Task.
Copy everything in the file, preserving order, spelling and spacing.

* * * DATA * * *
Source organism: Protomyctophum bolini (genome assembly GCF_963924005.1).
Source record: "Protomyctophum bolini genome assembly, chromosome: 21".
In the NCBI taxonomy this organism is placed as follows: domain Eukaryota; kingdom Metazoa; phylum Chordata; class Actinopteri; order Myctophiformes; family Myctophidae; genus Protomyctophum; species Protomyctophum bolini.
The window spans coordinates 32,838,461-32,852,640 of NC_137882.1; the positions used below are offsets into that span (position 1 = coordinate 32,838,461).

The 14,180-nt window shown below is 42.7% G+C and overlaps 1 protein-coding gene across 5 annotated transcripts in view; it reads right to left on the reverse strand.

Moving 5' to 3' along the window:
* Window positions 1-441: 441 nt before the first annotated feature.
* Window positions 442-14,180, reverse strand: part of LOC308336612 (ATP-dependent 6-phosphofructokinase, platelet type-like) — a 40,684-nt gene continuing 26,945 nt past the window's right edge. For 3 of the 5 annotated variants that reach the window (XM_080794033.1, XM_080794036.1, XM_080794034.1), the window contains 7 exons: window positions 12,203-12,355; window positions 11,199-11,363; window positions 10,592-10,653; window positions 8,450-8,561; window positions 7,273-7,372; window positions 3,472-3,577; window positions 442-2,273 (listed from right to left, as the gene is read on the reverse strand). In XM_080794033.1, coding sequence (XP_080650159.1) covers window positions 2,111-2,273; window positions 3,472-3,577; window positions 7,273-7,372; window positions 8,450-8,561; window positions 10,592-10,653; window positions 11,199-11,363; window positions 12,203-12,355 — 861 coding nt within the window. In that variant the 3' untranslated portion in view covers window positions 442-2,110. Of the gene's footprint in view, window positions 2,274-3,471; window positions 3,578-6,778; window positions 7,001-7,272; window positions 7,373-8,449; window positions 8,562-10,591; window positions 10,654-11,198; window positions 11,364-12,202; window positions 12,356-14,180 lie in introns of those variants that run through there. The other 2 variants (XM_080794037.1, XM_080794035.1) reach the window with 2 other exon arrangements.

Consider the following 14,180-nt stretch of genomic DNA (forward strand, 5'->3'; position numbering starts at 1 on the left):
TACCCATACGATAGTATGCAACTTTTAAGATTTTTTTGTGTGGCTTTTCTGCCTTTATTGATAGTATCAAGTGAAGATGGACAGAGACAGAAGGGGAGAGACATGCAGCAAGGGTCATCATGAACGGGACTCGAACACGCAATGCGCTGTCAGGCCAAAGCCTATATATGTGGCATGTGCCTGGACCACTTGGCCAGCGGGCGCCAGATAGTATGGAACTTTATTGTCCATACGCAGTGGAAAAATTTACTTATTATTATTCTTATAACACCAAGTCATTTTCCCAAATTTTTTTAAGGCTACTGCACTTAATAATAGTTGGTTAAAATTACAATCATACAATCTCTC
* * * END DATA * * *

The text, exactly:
Source organism: Protomyctophum bolini (genome assembly GCF_963924005.1).
Source record: "Protomyctophum bolini genome assembly, chromosome: 21".
In the NCBI taxonomy this organism is placed as follows: domain Eukaryota; kingdom Metazoa; phylum Chordata; class Actinopteri; order Myctophiformes; family Myctophidae; genus Protomyctophum; species Protomyctophum bolini.
The window spans coordinates 32,838,461-32,852,640 of NC_137882.1; the positions used below are offsets into that span (position 1 = coordinate 32,838,461).

The 14,180-nt window shown below is 42.7% G+C and overlaps 1 protein-coding gene across 5 annotated transcripts in view; it reads right to left on the reverse strand.

Moving 5' to 3' along the window:
* Window positions 1-441: 441 nt before the first annotated feature.
* Window positions 442-14,180, reverse strand: part of LOC308336612 (ATP-dependent 6-phosphofructokinase, platelet type-like) — a 40,684-nt gene continuing 26,945 nt past the window's right edge. For 3 of the 5 annotated variants that reach the window (XM_080794033.1, XM_080794036.1, XM_080794034.1), the window contains 7 exons: window positions 12,203-12,355; window positions 11,199-11,363; window positions 10,592-10,653; window positions 8,450-8,561; window positions 7,273-7,372; window positions 3,472-3,577; window positions 442-2,273 (listed from right to left, as the gene is read on the reverse strand). In XM_080794033.1, coding sequence (XP_080650159.1) covers window positions 2,111-2,273; window positions 3,472-3,577; window positions 7,273-7,372; window positions 8,450-8,561; window positions 10,592-10,653; window positions 11,199-11,363; window positions 12,203-12,355 — 861 coding nt within the window. In that variant the 3' untranslated portion in view covers window positions 442-2,110. Of the gene's footprint in view, window positions 2,274-3,471; window positions 3,578-6,778; window positions 7,001-7,272; window positions 7,373-8,449; window positions 8,562-10,591; window positions 10,654-11,198; window positions 11,364-12,202; window positions 12,356-14,180 lie in introns of those variants that run through there. The other 2 variants (XM_080794037.1, XM_080794035.1) reach the window with 2 other exon arrangements.

Consider the following 14,180-nt stretch of genomic DNA (forward strand, 5'->3'; position numbering starts at 1 on the left):
TACCCATACGATAGTATGCAACTTTTAAGATTTTTTTGTGTGGCTTTTCTGCCTTTATTGATAGTATCAAGTGAAGATGGACAGAGACAGAAGGGGAGAGACATGCAGCAAGGGTCATCATGAACGGGACTCGAACACGCAATGCGCTGTCAGGCCAAAGCCTATATATGTGGCATGTGCCTGGACCACTTGGCCAGCGGGCGCCAGATAGTATGGAACTTTATTGTCCATACGCAGTGGAAAAATTTACTTATTATTATTCTTATAACACCAAGTCATTTTCCCAAATTTTTTTAAGGCTACTGCACTTAATAATAGTTGGTTAAAATTACAATCATACAATCTCTC